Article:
Our love for Jesus flows directly from our awareness of how much he has forgiven us. I do not minimize the compelling nature of his attributes when I affirm this. His excellence should move us to love him in and of himself apart from any favors we receive. In forgiveness, however, we see all of his excellence in action; all of his wisdom, power, righteousness and holiness as well as the revelation of a number of tender mercies conspire to produce the truly divine disposition of passing over our abundant offenses. All of them were necessary in order to find forgiveness from the One who is “forgiving iniquity and transgression and sin, by no means clearing the guilty”(Exodus 34:7). Luke illustrates this gospel principle at a memorable dinner party (Luke 7:36–49).
Simon the Pharisee had invited Jesus over for a meal with his friends. Luke does not say if the invitation is sincere or a trap, but when Jesus arrives, Simon’s greeting is less than enthusiastic. He provides no water for Jesus’ feet, gives him no kiss of welcome, and neglects to anoint his head with oil—all basic tokens of hospitality. Is Simon’s inattentiveness to Jesus calculated, or just careless? In either case, his love for the Savior is underwhelming.
Soon, another figure enters the room, as different from Simon as we could imagine. She is an unnamed “woman of the city,” known to all as “a sinner.” She was likely not invited to Simon’s distinguished home. But, apparently, she has met Jesus before; at least she has heard his message about God’s grace. When she learns Jesus is at Simon’s house, she shows up with an alabaster flask of ointment. Finding Jesus reclining at table, the woman kneels behind him. Weeping, she bathes his feet with her tears. She wipes his feet dry with her own hair, kisses them, and anoints them with her oil. It is an extravagant display of love.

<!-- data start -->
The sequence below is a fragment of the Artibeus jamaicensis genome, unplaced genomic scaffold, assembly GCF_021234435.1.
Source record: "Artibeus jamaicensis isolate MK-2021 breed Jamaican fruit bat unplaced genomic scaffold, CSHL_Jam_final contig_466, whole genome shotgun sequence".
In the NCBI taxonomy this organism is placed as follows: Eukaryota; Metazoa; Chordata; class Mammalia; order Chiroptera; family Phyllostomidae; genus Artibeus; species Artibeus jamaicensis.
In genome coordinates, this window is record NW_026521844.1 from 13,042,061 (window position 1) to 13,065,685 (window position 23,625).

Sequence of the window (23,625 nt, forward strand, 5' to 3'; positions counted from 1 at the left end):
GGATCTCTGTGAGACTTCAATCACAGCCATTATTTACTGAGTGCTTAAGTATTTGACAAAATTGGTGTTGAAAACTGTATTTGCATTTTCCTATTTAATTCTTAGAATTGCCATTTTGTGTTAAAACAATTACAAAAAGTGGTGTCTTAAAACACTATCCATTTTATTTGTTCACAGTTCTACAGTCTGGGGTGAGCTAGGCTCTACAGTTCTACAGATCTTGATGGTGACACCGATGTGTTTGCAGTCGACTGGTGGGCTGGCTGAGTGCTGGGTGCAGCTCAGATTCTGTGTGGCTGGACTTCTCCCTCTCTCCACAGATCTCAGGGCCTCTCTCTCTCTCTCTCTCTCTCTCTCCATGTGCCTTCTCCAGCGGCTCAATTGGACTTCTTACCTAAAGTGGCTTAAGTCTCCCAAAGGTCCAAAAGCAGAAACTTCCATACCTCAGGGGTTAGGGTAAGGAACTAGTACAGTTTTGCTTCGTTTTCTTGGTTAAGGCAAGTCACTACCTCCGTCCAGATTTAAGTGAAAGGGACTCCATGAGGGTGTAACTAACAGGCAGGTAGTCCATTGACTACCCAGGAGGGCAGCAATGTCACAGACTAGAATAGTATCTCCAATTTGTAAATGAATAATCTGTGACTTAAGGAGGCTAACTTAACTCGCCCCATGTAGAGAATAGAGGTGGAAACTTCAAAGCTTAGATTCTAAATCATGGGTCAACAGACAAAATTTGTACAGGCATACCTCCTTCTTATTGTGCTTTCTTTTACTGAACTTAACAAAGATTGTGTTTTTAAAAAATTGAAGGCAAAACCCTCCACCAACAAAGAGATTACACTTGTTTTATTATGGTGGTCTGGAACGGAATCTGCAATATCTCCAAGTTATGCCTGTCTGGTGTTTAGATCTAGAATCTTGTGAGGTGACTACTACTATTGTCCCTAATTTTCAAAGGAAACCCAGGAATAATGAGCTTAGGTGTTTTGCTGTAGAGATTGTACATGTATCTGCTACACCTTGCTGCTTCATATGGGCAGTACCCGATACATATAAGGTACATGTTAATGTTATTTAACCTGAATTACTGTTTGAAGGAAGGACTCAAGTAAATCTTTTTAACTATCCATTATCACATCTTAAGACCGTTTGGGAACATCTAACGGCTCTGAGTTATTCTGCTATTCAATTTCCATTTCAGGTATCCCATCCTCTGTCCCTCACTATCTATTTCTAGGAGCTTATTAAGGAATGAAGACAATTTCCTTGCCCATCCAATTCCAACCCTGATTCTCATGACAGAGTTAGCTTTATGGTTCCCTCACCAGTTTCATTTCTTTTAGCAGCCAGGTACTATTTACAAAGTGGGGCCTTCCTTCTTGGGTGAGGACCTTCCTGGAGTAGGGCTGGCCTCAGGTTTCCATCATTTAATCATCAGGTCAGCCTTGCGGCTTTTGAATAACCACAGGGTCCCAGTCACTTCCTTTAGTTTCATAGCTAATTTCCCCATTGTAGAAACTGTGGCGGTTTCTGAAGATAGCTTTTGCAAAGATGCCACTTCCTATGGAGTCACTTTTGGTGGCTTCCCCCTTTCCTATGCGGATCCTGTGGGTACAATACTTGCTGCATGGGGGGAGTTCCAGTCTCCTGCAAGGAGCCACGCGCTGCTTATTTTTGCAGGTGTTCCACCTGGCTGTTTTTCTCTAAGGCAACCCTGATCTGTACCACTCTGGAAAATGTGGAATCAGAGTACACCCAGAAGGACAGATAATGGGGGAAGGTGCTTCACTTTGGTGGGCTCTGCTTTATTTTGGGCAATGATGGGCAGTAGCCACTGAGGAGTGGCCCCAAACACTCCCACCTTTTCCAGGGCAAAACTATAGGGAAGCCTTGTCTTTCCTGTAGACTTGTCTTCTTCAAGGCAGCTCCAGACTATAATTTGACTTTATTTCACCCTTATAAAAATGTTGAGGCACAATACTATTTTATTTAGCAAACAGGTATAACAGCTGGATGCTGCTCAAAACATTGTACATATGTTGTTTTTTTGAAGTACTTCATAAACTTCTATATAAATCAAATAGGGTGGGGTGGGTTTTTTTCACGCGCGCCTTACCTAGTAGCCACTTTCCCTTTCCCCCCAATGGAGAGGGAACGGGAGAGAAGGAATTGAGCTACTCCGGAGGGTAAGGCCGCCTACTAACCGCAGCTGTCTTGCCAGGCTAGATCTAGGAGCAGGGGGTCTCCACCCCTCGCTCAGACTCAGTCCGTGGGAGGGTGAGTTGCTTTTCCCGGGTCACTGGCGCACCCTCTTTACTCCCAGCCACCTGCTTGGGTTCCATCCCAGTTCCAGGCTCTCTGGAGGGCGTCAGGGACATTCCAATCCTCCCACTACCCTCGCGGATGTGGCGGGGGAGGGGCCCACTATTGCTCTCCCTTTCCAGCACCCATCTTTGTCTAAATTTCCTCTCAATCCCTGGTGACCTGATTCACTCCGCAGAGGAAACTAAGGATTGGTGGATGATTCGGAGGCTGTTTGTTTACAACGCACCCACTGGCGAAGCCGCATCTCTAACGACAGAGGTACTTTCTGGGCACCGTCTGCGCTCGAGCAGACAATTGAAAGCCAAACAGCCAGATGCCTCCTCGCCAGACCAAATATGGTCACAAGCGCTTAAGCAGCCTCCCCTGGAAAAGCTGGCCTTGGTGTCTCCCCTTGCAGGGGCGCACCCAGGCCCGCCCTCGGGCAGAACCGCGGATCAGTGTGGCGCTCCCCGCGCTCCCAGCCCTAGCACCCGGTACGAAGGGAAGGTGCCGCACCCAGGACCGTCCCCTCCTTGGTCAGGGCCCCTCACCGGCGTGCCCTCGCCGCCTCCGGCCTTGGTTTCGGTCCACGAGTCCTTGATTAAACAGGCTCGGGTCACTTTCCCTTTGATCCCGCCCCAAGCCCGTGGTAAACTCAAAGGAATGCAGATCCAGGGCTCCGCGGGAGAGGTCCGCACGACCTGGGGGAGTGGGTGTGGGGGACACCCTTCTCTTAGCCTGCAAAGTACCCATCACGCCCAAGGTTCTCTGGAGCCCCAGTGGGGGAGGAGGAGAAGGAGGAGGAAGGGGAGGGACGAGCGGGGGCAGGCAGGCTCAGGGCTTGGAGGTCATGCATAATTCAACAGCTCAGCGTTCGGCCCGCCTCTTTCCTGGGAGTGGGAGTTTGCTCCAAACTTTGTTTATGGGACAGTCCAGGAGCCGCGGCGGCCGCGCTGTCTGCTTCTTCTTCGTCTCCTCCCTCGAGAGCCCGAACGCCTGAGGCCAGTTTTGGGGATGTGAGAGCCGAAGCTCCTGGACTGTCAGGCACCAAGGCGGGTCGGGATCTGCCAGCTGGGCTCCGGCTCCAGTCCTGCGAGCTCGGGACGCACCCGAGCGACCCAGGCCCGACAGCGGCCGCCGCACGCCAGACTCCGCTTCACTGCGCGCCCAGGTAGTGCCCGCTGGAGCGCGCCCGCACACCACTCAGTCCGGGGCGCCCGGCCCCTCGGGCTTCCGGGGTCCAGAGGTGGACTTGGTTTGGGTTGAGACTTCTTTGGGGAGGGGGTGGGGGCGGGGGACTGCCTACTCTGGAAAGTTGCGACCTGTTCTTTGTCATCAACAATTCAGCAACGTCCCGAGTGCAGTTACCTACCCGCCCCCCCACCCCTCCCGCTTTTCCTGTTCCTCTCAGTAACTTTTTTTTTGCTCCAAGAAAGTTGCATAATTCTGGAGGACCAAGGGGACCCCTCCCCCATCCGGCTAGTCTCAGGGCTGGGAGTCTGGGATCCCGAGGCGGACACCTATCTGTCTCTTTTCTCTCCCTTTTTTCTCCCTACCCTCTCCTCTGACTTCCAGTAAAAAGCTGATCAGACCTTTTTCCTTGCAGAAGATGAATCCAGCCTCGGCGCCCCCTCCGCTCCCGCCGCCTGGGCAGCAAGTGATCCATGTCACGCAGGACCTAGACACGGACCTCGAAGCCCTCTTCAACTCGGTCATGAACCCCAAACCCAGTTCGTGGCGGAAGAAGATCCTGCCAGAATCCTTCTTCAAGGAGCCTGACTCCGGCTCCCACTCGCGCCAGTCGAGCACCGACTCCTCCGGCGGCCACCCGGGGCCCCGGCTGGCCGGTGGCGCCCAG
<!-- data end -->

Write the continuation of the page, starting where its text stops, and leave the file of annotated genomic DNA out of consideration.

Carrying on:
As Jesus goes on to explain in a story about debt, our love for him is always proportionate to our sense of how much he has forgiven us. The notorious woman knew that her sin-debt was massive. When Jesus canceled her debt and sent her away in peace, she loved him much. Simon is, of course, every bit as spiritually impoverished as this woman. But his external righteousness has blinded him to his crushing need before a holy God. He does see himself as a debtor; he feels no need for mercy. He assumes that he requires little forgiveness, and it shows in his little love for the Forgiver.
Our story suggests that few practices can yield greater spiritual fruit in my life than considering just how much and how freely Jesus has forgiven, is forgiving, and will forgive me (cf 1 Tim 1:15). As our story suggests, such reflection produces humble gratitude to God, loving commitment to the Savior, sympathy and tenderness toward my fellow sinners, and unshakable peace in my heart as I reenter the world.